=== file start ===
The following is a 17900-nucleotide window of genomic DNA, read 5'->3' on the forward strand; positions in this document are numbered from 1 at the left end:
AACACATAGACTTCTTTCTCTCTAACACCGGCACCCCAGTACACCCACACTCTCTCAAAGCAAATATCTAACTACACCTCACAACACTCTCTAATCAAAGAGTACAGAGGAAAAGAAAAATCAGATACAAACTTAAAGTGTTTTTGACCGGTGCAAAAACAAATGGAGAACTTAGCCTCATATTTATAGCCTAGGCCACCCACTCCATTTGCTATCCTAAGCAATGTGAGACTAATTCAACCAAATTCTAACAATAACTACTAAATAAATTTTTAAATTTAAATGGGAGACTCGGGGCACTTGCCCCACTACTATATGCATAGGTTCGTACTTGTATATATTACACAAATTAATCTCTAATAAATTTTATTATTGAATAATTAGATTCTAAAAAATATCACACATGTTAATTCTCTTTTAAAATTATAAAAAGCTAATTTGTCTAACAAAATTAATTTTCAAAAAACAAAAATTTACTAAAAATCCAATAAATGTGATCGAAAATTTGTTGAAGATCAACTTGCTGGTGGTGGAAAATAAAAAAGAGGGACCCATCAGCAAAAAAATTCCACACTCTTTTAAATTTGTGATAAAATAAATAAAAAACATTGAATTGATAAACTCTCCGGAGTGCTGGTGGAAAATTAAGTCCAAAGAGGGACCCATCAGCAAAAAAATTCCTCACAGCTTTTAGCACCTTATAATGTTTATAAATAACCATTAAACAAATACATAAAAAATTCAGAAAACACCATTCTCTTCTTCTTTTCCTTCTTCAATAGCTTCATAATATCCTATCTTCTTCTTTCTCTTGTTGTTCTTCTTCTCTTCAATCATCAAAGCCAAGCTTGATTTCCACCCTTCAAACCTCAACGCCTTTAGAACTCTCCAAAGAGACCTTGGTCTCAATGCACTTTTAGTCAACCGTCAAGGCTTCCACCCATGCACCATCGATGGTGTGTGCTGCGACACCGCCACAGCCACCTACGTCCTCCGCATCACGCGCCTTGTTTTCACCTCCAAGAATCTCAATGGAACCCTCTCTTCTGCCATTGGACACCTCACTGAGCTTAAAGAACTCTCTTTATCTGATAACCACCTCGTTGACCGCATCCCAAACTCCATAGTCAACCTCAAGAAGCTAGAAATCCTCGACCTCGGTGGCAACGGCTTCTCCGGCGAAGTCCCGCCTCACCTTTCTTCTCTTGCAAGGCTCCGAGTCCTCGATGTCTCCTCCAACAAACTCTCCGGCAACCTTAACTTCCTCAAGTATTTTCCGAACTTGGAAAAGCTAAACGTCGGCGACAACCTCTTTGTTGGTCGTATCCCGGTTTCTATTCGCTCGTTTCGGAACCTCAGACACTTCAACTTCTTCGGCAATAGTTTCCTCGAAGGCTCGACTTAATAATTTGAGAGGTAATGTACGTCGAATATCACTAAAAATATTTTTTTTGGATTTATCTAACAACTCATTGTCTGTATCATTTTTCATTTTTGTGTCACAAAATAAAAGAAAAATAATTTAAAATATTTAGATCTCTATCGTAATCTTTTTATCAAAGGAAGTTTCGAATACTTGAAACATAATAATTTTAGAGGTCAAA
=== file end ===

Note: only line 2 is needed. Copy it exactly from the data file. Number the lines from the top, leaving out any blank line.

AACACATAGACTTCTTTCTCTCTAACACCGGCACCCCAGTACACCCACACTCTCTCAAAGCAAATATCTAACTACACCTCACAACACTCTCTAATCAAAGAGTACAGAGGAAAAGAAAAATCAGATACAAACTTAAAGTGTTTTTGACCGGTGCAAAAACAAATGGAGAACTTAGCCTCATATTTATAGCCTAGGCCACCCACTCCATTTGCTATCCTAAGCAATGTGAGACTAATTCAACCAAATTCTAACAATAACTACTAAATAAATTTTTAAATTTAAATGGGAGACTCGGGGCACTTGCCCCACTACTATATGCATAGGTTCGTACTTGTATATATTACACAAATTAATCTCTAATAAATTTTATTATTGAATAATTAGATTCTAAAAAATATCACACATGTTAATTCTCTTTTAAAATTATAAAAAGCTAATTTGTCTAACAAAATTAATTTTCAAAAAACAAAAATTTACTAAAAATCCAATAAATGTGATCGAAAATTTGTTGAAGATCAACTTGCTGGTGGTGGAAAATAAAAAAGAGGGACCCATCAGCAAAAAAATTCCACACTCTTTTAAATTTGTGATAAAATAAATAAAAAACATTGAATTGATAAACTCTCCGGAGTGCTGGTGGAAAATTAAGTCCAAAGAGGGACCCATCAGCAAAAAAATTCCTCACAGCTTTTAGCACCTTATAATGTTTATAAATAACCATTAAACAAATACATAAAAAATTCAGAAAACACCATTCTCTTCTTCTTTTCCTTCTTCAATAGCTTCATAATATCCTATCTTCTTCTTTCTCTTGTTGTTCTTCTTCTCTTCAATCATCAAAGCCAAGCTTGATTTCCACCCTTCAAACCTCAACGCCTTTAGAACTCTCCAAAGAGACCTTGGTCTCAATGCACTTTTAGTCAACCGTCAAGGCTTCCACCCATGCACCATCGATGGTGTGTGCTGCGACACCGCCACAGCCACCTACGTCCTCCGCATCACGCGCCTTGTTTTCACCTCCAAGAATCTCAATGGAACCCTCTCTTCTGCCATTGGACACCTCACTGAGCTTAAAGAACTCTCTTTATCTGATAACCACCTCGTTGACCGCATCCCAAACTCCATAGTCAACCTCAAGAAGCTAGAAATCCTCGACCTCGGTGGCAACGGCTTCTCCGGCGAAGTCCCGCCTCACCTTTCTTCTCTTGCAAGGCTCCGAGTCCTCGATGTCTCCTCCAACAAACTCTCCGGCAACCTTAACTTCCTCAAGTATTTTCCGAACTTGGAAAAGCTAAACGTCGGCGACAACCTCTTTGTTGGTCGTATCCCGGTTTCTATTCGCTCGTTTCGGAACCTCAGACACTTCAACTTCTTCGGCAATAGTTTCCTCGAAGGCTCGACTTAATAATTTGAGAGGTAATGTACGTCGAATATCACTAAAAATATTTTTTTTGGATTTATCTAACAACTCATTGTCTGTATCATTTTTCATTTTTGTGTCACAAAATAAAAGAAAAATAATTTAAAATATTTAGATCTCTATCGTAATCTTTTTATCAAAGGAAGTTTCGAATACTTGAAACATAATAATTTTAGAGGTCAAA